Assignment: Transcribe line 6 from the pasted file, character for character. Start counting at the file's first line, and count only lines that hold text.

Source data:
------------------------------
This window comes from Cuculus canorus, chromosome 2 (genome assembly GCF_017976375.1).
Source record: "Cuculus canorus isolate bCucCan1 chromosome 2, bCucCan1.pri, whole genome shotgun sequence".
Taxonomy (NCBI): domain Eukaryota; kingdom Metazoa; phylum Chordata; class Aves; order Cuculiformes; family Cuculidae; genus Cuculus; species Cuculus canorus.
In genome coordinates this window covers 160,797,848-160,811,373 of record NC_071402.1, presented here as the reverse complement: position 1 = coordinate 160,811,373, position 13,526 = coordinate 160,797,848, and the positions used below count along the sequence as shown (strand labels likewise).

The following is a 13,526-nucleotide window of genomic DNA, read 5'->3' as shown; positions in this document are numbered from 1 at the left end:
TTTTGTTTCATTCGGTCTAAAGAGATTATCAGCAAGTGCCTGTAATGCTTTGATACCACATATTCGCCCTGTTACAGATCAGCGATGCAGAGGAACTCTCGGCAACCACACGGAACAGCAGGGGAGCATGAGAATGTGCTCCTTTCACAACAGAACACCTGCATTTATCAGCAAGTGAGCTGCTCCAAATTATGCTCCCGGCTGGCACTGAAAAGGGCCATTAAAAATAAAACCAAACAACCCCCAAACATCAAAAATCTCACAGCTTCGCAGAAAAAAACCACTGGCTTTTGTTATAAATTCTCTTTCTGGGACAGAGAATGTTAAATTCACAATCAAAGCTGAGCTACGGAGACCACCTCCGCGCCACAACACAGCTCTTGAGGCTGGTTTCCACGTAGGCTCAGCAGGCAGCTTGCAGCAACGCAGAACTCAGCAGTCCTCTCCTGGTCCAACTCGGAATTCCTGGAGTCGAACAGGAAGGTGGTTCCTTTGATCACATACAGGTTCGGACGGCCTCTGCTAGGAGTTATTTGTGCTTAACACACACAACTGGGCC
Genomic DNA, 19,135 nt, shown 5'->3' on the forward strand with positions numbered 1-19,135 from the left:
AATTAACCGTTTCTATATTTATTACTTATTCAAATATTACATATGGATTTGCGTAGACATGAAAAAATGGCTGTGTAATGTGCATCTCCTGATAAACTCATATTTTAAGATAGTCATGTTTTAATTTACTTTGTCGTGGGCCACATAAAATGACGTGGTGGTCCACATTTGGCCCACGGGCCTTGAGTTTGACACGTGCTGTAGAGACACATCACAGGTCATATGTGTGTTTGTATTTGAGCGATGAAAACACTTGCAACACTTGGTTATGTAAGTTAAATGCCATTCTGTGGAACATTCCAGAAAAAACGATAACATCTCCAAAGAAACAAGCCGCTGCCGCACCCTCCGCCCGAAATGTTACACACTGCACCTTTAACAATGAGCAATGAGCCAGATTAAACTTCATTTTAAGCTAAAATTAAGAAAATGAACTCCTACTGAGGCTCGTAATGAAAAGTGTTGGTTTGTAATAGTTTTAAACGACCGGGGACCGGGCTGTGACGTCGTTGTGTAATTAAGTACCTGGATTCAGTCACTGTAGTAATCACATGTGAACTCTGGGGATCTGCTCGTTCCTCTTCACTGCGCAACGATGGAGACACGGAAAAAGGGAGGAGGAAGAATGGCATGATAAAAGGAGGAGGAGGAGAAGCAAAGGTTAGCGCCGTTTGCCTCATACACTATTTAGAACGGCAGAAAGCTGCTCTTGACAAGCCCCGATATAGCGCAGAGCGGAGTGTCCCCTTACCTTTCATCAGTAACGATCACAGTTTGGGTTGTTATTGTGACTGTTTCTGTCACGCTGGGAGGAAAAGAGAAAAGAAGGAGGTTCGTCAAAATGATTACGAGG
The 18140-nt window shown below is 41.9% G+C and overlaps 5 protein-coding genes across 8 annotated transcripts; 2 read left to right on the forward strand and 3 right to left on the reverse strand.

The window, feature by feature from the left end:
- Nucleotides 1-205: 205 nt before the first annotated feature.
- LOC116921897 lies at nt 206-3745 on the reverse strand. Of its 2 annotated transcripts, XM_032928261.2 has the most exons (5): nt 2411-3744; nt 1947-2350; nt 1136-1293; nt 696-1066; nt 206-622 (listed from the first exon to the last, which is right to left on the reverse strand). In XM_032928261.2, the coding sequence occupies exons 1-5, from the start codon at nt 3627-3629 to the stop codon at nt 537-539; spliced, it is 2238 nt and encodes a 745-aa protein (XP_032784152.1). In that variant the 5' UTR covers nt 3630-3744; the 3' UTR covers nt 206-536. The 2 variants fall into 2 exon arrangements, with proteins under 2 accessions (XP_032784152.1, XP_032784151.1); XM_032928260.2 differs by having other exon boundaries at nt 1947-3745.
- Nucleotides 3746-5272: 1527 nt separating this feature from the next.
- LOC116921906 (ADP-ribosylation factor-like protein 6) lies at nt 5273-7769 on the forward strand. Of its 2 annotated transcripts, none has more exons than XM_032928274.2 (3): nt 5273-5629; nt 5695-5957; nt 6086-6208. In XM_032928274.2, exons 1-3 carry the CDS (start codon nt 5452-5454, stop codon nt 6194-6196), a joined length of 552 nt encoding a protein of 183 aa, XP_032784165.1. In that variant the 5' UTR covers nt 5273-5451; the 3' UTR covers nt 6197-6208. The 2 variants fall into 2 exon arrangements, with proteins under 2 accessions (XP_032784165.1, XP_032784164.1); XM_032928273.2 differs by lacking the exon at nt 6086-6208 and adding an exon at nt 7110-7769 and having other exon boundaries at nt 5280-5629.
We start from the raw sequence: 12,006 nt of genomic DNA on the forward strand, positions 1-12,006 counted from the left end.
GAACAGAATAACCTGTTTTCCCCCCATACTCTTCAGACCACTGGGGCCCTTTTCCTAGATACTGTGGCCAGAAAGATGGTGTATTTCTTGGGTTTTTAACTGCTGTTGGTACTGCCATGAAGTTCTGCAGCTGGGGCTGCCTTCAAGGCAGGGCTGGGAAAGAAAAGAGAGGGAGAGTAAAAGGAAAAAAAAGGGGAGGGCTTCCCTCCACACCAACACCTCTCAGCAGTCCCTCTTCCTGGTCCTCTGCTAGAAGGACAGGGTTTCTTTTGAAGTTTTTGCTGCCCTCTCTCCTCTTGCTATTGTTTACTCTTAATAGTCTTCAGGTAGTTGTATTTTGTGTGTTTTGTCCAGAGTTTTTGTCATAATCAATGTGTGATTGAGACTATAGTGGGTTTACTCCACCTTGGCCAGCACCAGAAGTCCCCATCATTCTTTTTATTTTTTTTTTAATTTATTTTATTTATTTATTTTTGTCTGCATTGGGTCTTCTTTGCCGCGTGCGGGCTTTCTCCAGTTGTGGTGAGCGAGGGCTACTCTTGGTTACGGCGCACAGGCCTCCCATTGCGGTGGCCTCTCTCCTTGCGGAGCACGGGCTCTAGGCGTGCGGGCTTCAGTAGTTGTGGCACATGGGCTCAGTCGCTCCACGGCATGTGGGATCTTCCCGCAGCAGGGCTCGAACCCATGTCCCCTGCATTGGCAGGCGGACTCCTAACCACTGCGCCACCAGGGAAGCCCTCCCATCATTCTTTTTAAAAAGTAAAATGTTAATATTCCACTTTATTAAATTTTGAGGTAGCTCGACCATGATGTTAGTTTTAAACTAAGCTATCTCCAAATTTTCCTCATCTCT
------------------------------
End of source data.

TTTTGTTTCATTCGGTCTAAAGAGATTATCAGCAAGTGCCTGTAATGCTTTGATACCACATATTCGCCCTGTTACAGATCAGCGATGCAGAGGAACTCTCGGCAACCACACGGAACAGCAGGGGAGCATGAGAATGTGCTCCTTTCACAACAGAACACCTGCATTTATCAGCAAGTGAGCTGCTCCAAATTATGCTCCCGGCTGGCACTGAAAAGGGCCATTAAAAATAAAACCAAACAACCCCCAAACATCAAAAATCTCACAGCTTCGCAGAAAAAAACCACTGGCTTTTGTTATAAATTCTCTTTCTGGGACAGAGAATGTTAAATTCACAATCAAAGCTGAGCTACGGAGACCACCTCCGCGCCACAACACAGCTCTTGAGGCTGGTTTCCACGTAGGCTCAGCAGGCAGCTTGCAGCAACGCAGAACTCAGCAGTCCTCTCCTGGTCCAACTCGGAATTCCTGGAGTCGAACAGGAAGGTGGTTCCTTTGATCACATACAGGTTCGGACGGCCTCTGCTAGGAGTTATTTGTGCTTAACACACACAACTGGGCC